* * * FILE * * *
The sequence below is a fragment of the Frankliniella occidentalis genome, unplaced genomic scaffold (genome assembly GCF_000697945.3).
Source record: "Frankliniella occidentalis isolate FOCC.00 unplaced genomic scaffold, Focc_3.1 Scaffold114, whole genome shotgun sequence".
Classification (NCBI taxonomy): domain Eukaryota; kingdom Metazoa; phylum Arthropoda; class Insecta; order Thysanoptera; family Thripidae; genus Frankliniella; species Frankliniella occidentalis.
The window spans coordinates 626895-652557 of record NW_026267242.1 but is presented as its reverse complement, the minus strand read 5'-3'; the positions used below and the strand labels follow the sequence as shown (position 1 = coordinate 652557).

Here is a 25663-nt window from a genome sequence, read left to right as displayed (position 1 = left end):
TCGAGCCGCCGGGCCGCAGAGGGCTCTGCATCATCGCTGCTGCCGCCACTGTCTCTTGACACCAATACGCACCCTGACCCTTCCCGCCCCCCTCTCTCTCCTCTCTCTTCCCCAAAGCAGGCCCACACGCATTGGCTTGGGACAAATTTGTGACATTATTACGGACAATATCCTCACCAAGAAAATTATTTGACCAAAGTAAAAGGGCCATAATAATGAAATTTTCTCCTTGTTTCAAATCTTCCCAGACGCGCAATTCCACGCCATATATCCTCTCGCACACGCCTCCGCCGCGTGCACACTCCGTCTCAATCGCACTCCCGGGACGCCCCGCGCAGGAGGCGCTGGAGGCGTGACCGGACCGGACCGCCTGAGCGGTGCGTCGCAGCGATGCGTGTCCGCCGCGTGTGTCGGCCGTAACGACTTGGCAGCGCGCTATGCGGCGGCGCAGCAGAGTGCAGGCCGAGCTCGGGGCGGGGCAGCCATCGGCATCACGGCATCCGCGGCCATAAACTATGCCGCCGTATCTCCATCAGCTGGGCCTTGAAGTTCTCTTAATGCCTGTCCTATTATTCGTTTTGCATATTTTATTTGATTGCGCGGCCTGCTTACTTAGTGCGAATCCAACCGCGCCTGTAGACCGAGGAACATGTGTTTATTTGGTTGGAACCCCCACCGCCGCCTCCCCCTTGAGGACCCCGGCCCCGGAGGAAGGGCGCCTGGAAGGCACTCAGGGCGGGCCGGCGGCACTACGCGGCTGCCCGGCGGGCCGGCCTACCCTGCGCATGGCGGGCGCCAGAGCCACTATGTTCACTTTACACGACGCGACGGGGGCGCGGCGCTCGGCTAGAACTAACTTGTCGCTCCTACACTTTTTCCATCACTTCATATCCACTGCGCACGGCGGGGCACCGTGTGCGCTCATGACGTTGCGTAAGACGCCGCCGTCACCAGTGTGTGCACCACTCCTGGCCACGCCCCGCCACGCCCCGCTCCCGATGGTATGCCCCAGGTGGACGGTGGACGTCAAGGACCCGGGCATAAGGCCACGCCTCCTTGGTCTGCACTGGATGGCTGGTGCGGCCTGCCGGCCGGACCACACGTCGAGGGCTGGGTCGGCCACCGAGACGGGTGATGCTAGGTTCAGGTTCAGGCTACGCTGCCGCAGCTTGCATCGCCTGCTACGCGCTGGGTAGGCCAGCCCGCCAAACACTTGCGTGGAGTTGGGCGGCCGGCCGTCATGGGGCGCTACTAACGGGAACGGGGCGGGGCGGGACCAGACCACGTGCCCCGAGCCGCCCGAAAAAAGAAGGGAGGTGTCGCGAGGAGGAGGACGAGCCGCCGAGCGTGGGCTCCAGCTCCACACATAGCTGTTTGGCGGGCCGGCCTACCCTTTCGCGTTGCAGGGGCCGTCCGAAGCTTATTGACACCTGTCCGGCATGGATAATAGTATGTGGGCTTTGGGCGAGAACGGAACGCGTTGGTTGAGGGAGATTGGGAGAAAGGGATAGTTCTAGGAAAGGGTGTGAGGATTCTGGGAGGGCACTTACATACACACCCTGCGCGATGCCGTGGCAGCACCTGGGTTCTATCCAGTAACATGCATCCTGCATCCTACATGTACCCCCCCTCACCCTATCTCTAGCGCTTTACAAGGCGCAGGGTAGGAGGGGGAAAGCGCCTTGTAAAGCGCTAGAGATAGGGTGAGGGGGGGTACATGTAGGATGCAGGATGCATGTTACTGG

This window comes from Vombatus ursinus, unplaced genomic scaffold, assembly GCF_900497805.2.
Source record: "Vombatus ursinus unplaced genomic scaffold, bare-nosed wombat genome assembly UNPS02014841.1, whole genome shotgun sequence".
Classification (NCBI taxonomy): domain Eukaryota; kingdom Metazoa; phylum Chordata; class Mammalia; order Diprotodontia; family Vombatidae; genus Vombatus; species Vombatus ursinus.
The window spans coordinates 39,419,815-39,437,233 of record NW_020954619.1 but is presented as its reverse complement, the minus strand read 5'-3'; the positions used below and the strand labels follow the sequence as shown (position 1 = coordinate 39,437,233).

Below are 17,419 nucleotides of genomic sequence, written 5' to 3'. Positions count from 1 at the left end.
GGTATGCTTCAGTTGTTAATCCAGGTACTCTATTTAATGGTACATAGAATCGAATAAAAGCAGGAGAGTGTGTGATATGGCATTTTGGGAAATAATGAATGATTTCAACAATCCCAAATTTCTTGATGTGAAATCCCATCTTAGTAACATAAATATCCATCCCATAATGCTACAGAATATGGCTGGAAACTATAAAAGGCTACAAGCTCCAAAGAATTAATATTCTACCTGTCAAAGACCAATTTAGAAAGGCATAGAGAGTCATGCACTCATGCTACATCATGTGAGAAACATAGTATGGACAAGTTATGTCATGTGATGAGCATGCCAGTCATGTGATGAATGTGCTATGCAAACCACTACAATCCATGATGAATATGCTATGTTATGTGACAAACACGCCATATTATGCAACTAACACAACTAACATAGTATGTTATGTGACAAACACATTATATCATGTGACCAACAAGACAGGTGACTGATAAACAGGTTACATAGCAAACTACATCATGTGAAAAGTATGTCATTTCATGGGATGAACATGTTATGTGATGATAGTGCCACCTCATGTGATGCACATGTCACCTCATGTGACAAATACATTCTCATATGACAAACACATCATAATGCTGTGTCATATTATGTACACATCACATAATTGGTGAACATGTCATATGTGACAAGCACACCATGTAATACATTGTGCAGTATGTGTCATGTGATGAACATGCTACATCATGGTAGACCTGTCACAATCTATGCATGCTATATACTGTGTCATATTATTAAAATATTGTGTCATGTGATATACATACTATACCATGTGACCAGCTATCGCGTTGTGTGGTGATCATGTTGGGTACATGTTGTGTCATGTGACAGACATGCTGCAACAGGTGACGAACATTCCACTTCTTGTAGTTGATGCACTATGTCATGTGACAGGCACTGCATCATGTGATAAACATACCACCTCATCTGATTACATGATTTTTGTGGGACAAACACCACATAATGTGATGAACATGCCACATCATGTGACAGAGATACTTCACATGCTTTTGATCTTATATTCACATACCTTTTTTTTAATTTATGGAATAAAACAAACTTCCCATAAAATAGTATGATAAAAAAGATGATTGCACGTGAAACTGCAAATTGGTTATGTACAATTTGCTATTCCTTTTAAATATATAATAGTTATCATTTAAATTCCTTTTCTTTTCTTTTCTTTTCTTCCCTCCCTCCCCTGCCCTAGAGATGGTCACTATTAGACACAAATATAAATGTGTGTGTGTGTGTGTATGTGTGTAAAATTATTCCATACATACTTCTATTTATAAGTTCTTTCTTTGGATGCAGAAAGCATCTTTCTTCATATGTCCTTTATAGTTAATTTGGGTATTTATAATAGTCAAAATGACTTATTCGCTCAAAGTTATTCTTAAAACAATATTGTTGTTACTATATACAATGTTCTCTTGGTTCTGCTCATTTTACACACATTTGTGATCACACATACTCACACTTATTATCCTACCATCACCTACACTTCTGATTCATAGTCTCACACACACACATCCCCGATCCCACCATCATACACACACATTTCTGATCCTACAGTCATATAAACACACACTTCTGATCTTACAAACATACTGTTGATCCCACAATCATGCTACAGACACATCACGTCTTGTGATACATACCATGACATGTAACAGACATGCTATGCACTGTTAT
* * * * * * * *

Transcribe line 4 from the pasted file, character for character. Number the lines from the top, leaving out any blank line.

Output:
The window spans coordinates 626895-652557 of record NW_026267242.1 but is presented as its reverse complement, the minus strand read 5'-3'; the positions used below and the strand labels follow the sequence as shown (position 1 = coordinate 652557).